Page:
Part eleven of my series for Kitchen Garden about urban agriculture
Slap bang in the middle of Newcastle, the Byker Bridge rushes over a valley where a slice of secret countryside thrives. Tucked beneath this ever busy bridge is also Ouseburn Farm, which sits at the mouth of a tributary to the River Tyne. There are more species of butterfly concentrated in this spot than in any other similar area in the UK.
There’s been a farm here since 1976, although the original Byker Farm closed ten years ago and has since reopened as Ouseburn Farm, run as an independent subsidiary of Tyne Housing. It offers day services for adults with mental health problems and learning disabilities, educational visits for schools and volunteer opportunities for local people. Food growing is a key part of what they do.
“We have several allotment spaces on the farm site, a further allotment nearby in the valley and two allotments in large garden spaces on Tyne Housing Association properties” explains Rob Bailey from the farm. The produce is sold on the farm, in the café and eaten by the housing association residents that help grow it.
“We grow a variety of vegetables and soft fruit” says Rob. “Some of our animals will go to slaughter in the autumn and the produce will be available for sale to the public. We continue to grow vegetables during the winter months. Maintenance of the growing spaces takes place during January, as well as preparing the soil for planting at the start of the next season.”
So why do cities like Newcastle need operations like Ouseburn? “We provide an opportunity for local people to buy ethically sourced produce, such as free range eggs and meat, as well as being able to see the animals kept in good conditions prior to them being slaughtered. Consumers have developed a detachment to the source of their food. Projects like ours provide children with an understanding of the relationship between the animal and the food on their plate” says Rob.
The farm is also providing a valuable haven for urban wildlife. “We have an abundance of rare plants in our meadows that support a large variety of insects, which in turn attract a large variety of birds. We also have a hive of honey bees at the farm, which aid pollination in the local area.”
There are some significant green spaces in Newcastle. There’s the town moor, mere yards from the city centre and still observing its common land grazing rights. At the other end of the Ouseburn Valley is Jesmond Dene, which was landscaped in the 19th Century by Lord Armstrong. Not far from there, and just a 15 minute walk from the city centre, is the Jesmond Community Orchard.
“We’ve only been going for three years but it is a lovely little site, located in a secluded and previously derelict corner of a cemetery” explains Bobbie Harding from the orchard. “The cemetery is just behind the Great North Road and is a walking and cycling route into town. We wanted to create an orchard because so many have disappeared.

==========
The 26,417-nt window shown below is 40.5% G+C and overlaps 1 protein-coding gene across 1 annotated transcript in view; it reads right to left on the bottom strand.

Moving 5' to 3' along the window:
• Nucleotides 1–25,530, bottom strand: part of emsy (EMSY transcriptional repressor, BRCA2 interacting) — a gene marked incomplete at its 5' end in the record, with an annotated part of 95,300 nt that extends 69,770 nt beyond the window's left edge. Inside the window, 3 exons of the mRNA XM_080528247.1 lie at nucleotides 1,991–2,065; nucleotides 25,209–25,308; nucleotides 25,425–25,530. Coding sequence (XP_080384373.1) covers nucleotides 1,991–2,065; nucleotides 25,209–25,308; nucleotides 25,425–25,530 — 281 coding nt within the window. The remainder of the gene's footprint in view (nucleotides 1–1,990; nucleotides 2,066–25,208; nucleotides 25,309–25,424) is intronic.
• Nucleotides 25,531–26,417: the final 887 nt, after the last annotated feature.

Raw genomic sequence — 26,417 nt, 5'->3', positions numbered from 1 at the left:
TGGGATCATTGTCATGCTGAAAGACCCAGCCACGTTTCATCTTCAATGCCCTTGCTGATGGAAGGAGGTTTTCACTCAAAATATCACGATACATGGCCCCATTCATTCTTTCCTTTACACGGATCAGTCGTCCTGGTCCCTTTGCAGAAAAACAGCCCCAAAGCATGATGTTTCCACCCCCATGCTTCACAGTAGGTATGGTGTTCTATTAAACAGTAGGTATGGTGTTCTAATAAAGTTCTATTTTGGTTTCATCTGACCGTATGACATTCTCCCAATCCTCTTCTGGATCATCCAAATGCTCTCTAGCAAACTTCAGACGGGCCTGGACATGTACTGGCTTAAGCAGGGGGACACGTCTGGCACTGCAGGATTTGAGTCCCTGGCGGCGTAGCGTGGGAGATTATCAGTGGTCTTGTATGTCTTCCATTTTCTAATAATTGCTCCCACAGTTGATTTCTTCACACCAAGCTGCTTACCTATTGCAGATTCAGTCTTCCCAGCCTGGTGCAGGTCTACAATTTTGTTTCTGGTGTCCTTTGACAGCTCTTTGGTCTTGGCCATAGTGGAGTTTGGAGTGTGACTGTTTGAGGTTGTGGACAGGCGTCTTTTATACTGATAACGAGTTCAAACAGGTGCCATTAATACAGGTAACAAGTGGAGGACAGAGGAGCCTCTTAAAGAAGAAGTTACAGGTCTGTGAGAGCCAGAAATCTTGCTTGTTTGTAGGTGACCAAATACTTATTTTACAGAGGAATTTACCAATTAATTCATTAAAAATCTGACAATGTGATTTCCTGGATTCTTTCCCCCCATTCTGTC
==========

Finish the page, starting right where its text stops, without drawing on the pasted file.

“It’s a pretty plot with a very old wall on one side, with a fruit espalier all the way down it. We’ve sought out unusual varieties that grow in the north. We can’t shoehorn any more trees in so we’ve started encroaching on the cemetery proper! It’s early days apple wise but the raspberries and herbs are doing very well. It’s lovely to have a new, well-used open space.”
One of the orchard’s most exciting features is a Jesmond Dingle apple tree, which was grown from a pip by one of their members and is named after their dog. Every autumn the orchard holds an old fashioned feeling apple day, with bobbing and peeling the longest apple peel competitions. There’s also plenty of juicing to be done. People donate apples and bring cartons so they can take the juice home.
Joanna Lacey loves Newcastle and food in equal measure. “It’s such a fantastic city to live in, with everything so accessible and easy to get to, and always a friendly Geordie happy to help anyone. Being able to work on North East Food Discovery every day is my perfect job, as food is something that I believe everyone should understand and enjoy.”
North East Food Discovery is an initiative that’s working in primary schools in the more disadvantaged areas of the city. It aims to inspire children, their families and teachers to understand the importance of local, seasonal food and get them excited and enthusiastic about it. A key part of the project is the Wor Lotty Food Growing Academy.
“Children from the first ever schools we worked with entered our competition to name the allotment site” explains Joanna. “True Geordie influence and dialect came shining through and the site was officially named ‘Wor Lotty’, which means ‘Our Allotment’. It’s an amazing space, gifted to us by Newcastle University. We have two large growing plots where the children and other community groups sow, care for and harvest crops.”
There’s a range of fruit trees and bushes, including apples, pears, blackcurrants and gooseberries; plus a large area for herbs, three compost heaps and plenty of room for growing strawberries. “We use organic principles and teach everyone who comes to the site about this too” says Joanna. “As well as help from the Newcastle University Maintenance Team, we have two people working part time, and constantly welcome volunteers to help maintain the garden.”
Joanna believes projects like hers are an important way to connect urban people with the food they eat. “There isn’t a lot of visible food growing happening within cities. We need to make sure that everyone has an opportunity to understand where food comes from, and knows how to prepare, cook and appreciate all the fantastic local food producers in their area.”